This month we're touring the beguiling literary landscape of Hungary, guided by guest editor and translator extraordinaire Judith Sollosy. The comic János Háy eavesdrops on the end of an affair. Celebrated Roma writer Magda Szécsi distills the essence of Gypsy culture, while veteran Péter Esterházy shows a boy the way of the world. The great Sándor Tar dispatches a crippled man and his resentful son on a train to hell. Noémi Szécsi, winner of the Literary Prize of the European Union, tweaks a lifetime of Party loyalty. Satirist Lajos Parti Nagy confronts a huge homeless problem. Kossuth Prize winner Ervin Lázár watches a bureaucrat pledge to spread the wealth and raise the dead. Virág Erdős debuts in English with a sardonic look at charity and wealth. And playwright Mihály Kornis dramatizes self-loathing.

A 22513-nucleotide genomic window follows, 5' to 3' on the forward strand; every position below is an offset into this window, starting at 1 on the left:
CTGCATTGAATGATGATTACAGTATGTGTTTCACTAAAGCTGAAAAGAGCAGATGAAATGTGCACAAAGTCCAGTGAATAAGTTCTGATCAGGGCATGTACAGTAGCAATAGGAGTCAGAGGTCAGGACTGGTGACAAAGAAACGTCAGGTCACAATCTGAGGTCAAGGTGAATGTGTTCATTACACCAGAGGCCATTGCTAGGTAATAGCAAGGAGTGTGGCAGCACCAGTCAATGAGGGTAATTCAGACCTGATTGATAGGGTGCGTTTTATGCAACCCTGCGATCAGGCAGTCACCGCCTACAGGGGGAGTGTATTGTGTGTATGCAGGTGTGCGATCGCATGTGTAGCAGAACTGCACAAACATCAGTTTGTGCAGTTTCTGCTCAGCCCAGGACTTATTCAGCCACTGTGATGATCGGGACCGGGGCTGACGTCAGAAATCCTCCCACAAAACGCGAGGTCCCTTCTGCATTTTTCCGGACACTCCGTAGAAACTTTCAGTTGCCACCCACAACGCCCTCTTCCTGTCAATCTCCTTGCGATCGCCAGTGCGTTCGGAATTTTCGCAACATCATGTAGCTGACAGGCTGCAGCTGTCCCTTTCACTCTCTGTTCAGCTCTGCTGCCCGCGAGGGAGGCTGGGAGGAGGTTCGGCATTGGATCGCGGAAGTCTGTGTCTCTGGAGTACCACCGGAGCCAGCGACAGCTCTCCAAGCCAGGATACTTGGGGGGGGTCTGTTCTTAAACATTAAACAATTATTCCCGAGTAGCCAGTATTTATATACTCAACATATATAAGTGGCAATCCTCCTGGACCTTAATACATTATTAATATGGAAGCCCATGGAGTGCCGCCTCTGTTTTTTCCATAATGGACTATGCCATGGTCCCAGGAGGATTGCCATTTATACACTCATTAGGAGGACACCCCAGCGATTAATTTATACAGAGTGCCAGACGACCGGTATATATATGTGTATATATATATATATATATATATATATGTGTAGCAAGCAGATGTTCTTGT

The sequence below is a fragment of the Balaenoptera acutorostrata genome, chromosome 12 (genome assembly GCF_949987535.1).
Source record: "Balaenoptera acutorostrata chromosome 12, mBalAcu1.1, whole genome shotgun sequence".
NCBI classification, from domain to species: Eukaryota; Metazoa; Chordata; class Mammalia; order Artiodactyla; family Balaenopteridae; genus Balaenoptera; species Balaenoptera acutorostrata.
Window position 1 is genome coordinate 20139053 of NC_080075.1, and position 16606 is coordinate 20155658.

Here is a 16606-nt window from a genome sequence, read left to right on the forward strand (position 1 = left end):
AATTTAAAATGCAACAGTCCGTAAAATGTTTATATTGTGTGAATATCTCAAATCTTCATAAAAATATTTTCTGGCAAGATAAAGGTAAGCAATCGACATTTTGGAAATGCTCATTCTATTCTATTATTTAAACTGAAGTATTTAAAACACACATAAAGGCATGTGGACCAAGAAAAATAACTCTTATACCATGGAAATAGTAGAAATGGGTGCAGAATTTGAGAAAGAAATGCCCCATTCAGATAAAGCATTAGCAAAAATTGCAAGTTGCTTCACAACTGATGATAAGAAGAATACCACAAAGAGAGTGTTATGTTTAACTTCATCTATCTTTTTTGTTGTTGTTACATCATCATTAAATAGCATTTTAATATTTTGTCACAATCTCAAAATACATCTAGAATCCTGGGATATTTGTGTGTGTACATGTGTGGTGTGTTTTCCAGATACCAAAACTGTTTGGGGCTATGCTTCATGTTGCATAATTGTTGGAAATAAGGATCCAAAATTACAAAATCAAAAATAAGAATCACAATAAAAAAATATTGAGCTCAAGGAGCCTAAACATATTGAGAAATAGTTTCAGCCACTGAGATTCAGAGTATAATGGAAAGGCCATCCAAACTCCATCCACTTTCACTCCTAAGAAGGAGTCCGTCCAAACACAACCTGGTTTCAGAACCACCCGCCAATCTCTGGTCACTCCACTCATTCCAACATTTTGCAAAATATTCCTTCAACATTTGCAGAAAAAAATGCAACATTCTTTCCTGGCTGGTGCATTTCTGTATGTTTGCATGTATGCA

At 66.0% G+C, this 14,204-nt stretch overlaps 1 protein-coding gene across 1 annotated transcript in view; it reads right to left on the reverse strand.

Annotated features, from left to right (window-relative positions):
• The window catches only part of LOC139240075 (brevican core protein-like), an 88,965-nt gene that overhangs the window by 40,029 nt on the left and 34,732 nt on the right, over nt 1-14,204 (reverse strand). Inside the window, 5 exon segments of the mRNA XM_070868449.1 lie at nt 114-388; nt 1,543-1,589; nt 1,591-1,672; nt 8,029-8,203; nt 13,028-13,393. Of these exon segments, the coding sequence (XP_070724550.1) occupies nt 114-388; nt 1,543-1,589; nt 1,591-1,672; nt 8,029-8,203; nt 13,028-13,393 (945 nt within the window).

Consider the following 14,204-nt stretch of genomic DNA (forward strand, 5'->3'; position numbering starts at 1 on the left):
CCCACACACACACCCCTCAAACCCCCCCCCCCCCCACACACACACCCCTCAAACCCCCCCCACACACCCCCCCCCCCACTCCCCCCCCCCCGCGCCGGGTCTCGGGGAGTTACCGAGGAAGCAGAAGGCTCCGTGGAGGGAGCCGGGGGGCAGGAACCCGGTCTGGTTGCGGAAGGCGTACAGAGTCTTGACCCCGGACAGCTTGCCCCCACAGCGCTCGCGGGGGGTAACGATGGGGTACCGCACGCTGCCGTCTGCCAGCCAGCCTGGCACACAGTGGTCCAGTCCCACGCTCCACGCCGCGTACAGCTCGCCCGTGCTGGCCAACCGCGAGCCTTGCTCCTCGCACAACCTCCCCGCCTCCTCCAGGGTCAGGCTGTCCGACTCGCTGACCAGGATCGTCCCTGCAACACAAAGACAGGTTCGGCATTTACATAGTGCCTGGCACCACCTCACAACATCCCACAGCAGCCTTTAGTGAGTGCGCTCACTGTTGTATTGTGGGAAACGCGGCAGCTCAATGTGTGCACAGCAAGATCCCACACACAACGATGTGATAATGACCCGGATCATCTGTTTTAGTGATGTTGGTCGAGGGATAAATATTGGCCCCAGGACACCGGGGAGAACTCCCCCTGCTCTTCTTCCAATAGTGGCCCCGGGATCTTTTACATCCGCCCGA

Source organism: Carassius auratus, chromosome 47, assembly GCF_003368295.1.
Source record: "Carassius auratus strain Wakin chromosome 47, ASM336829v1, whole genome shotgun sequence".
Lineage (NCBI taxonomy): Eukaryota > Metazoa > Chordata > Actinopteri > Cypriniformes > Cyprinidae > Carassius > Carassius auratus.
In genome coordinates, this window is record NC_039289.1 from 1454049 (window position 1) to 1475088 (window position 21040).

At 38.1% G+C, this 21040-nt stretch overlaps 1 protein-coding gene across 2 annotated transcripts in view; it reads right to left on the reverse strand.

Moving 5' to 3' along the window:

Elsewhere this month, France's Lewis Trondheim goes on holiday, Mongolia's B. Odgerel bird-watches, and Chile's Juan Emar visits a manic painter.
This issue was made possible by the Hungarian Cultural Center, New York.